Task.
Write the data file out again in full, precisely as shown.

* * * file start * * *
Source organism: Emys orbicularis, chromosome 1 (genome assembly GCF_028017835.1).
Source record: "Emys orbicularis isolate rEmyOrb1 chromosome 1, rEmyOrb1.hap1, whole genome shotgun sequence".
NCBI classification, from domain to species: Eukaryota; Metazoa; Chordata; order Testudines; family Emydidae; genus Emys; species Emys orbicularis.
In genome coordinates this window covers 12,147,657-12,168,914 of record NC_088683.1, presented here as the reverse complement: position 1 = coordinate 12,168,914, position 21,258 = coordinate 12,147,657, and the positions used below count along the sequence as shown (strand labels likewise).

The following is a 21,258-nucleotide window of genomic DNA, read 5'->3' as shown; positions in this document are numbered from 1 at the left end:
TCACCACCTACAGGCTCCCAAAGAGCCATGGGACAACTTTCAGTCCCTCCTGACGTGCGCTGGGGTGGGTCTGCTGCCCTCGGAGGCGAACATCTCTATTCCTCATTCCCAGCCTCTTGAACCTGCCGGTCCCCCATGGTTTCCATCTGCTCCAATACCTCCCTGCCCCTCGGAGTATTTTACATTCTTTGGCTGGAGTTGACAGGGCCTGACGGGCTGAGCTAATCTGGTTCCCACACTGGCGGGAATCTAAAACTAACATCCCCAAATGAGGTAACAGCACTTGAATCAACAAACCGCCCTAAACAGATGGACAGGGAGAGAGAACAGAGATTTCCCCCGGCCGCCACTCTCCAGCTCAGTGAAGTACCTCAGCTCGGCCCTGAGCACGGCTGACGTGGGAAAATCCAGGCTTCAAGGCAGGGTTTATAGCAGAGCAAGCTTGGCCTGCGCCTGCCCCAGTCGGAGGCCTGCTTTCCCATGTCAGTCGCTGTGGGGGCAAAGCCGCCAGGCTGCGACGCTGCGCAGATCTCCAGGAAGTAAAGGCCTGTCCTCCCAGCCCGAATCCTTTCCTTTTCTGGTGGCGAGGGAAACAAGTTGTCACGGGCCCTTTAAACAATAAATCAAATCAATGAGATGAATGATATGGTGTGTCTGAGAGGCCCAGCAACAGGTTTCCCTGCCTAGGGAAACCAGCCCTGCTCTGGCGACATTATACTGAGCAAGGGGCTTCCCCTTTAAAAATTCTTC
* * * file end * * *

Source organism: Emys orbicularis, chromosome 1 (genome assembly GCF_028017835.1).
Source record: "Emys orbicularis isolate rEmyOrb1 chromosome 1, rEmyOrb1.hap1, whole genome shotgun sequence".
NCBI classification, from domain to species: Eukaryota; Metazoa; Chordata; order Testudines; family Emydidae; genus Emys; species Emys orbicularis.
In genome coordinates this window covers 12,147,657-12,168,914 of record NC_088683.1, presented here as the reverse complement: position 1 = coordinate 12,168,914, position 21,258 = coordinate 12,147,657, and the positions used below count along the sequence as shown (strand labels likewise).

The following is a 21,258-nucleotide window of genomic DNA, read 5'->3' as shown; positions in this document are numbered from 1 at the left end:
TCACCACCTACAGGCTCCCAAAGAGCCATGGGACAACTTTCAGTCCCTCCTGACGTGCGCTGGGGTGGGTCTGCTGCCCTCGGAGGCGAACATCTCTATTCCTCATTCCCAGCCTCTTGAACCTGCCGGTCCCCCATGGTTTCCATCTGCTCCAATACCTCCCTGCCCCTCGGAGTATTTTACATTCTTTGGCTGGAGTTGACAGGGCCTGACGGGCTGAGCTAATCTGGTTCCCACACTGGCGGGAATCTAAAACTAACATCCCCAAATGAGGTAACAGCACTTGAATCAACAAACCGCCCTAAACAGATGGACAGGGAGAGAGAACAGAGATTTCCCCCGGCCGCCACTCTCCAGCTCAGTGAAGTACCTCAGCTCGGCCCTGAGCACGGCTGACGTGGGAAAATCCAGGCTTCAAGGCAGGGTTTATAGCAGAGCAAGCTTGGCCTGCGCCTGCCCCAGTCGGAGGCCTGCTTTCCCATGTCAGTCGCTGTGGGGGCAAAGCCGCCAGGCTGCGACGCTGCGCAGATCTCCAGGAAGTAAAGGCCTGTCCTCCCAGCCCGAATCCTTTCCTTTTCTGGTGGCGAGGGAAACAAGTTGTCACGGGCCCTTTAAACAATAAATCAAATCAATGAGATGAATGATATGGTGTGTCTGAGAGGCCCAGCAACAGGTTTCCCTGCCTAGGGAAACCAGCCCTGCTCTGGCGACATTATACTGAGCAAGGGGCTTCCCCTTTAAAAATTCTTC